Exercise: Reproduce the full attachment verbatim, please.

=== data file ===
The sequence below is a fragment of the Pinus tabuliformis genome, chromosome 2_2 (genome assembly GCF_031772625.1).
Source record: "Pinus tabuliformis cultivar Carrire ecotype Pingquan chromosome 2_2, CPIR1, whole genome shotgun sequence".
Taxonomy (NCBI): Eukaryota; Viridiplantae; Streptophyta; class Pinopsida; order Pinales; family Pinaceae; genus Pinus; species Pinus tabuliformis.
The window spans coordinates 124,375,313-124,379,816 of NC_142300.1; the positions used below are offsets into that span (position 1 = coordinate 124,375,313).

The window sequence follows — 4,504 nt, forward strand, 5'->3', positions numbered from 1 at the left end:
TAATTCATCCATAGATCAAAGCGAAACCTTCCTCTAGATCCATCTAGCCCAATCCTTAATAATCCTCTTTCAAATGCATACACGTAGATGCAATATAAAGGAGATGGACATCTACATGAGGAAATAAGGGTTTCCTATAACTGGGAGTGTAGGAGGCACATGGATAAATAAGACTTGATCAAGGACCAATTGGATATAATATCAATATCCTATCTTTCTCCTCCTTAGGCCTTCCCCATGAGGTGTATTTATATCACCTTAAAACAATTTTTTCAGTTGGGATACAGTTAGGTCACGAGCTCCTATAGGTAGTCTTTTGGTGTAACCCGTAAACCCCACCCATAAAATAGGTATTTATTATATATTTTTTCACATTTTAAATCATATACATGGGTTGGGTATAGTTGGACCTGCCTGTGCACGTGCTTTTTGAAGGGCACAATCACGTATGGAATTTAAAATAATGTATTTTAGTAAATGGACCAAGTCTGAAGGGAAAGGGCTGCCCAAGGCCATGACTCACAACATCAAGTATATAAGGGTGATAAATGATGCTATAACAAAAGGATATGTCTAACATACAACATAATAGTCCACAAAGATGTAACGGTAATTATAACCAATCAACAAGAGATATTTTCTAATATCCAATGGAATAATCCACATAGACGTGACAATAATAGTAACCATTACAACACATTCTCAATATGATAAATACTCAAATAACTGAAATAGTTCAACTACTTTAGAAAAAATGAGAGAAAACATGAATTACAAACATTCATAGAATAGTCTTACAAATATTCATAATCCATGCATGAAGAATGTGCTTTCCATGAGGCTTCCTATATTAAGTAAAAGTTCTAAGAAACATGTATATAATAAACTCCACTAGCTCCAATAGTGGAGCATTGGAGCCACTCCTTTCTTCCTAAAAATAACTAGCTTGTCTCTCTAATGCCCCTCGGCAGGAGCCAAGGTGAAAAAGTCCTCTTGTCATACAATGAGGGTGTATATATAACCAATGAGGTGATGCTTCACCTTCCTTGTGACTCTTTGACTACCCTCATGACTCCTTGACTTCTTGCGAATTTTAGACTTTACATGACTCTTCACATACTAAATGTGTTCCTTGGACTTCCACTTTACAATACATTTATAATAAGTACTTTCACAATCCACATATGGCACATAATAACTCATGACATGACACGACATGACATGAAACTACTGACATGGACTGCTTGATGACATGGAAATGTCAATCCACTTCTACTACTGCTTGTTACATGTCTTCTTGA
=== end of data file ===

The sequence below is a fragment of the Pinus tabuliformis genome, chromosome 2_2 (genome assembly GCF_031772625.1).
Source record: "Pinus tabuliformis cultivar Carrire ecotype Pingquan chromosome 2_2, CPIR1, whole genome shotgun sequence".
Taxonomy (NCBI): Eukaryota; Viridiplantae; Streptophyta; class Pinopsida; order Pinales; family Pinaceae; genus Pinus; species Pinus tabuliformis.
The window spans coordinates 124,375,313-124,379,816 of NC_142300.1; the positions used below are offsets into that span (position 1 = coordinate 124,375,313).

The window sequence follows — 4,504 nt, forward strand, 5'->3', positions numbered from 1 at the left end:
TAATTCATCCATAGATCAAAGCGAAACCTTCCTCTAGATCCATCTAGCCCAATCCTTAATAATCCTCTTTCAAATGCATACACGTAGATGCAATATAAAGGAGATGGACATCTACATGAGGAAATAAGGGTTTCCTATAACTGGGAGTGTAGGAGGCACATGGATAAATAAGACTTGATCAAGGACCAATTGGATATAATATCAATATCCTATCTTTCTCCTCCTTAGGCCTTCCCCATGAGGTGTATTTATATCACCTTAAAACAATTTTTTCAGTTGGGATACAGTTAGGTCACGAGCTCCTATAGGTAGTCTTTTGGTGTAACCCGTAAACCCCACCCATAAAATAGGTATTTATTATATATTTTTTCACATTTTAAATCATATACATGGGTTGGGTATAGTTGGACCTGCCTGTGCACGTGCTTTTTGAAGGGCACAATCACGTATGGAATTTAAAATAATGTATTTTAGTAAATGGACCAAGTCTGAAGGGAAAGGGCTGCCCAAGGCCATGACTCACAACATCAAGTATATAAGGGTGATAAATGATGCTATAACAAAAGGATATGTCTAACATACAACATAATAGTCCACAAAGATGTAACGGTAATTATAACCAATCAACAAGAGATATTTTCTAATATCCAATGGAATAATCCACATAGACGTGACAATAATAGTAACCATTACAACACATTCTCAATATGATAAATACTCAAATAACTGAAATAGTTCAACTACTTTAGAAAAAATGAGAGAAAACATGAATTACAAACATTCATAGAATAGTCTTACAAATATTCATAATCCATGCATGAAGAATGTGCTTTCCATGAGGCTTCCTATATTAAGTAAAAGTTCTAAGAAACATGTATATAATAAACTCCACTAGCTCCAATAGTGGAGCATTGGAGCCACTCCTTTCTTCCTAAAAATAACTAGCTTGTCTCTCTAATGCCCCTCGGCAGGAGCCAAGGTGAAAAAGTCCTCTTGTCATACAATGAGGGTGTATATATAACCAATGAGGTGATGCTTCACCTTCCTTGTGACTCTTTGACTACCCTCATGACTCCTTGACTTCTTGCGAATTTTAGACTTTACATGACTCTTCACATACTAAATGTGTTCCTTGGACTTCCACTTTACAATACATTTATAATAAGTACTTTCACAATCCACATATGGCACATAATAACTCATGACATGACACGACATGACATGAAACTACTGACATGGACTGCTTGATGACATGGAAATGTCAATCCACTTCTACTACTGCTTGTTACATGTCTTCTTGA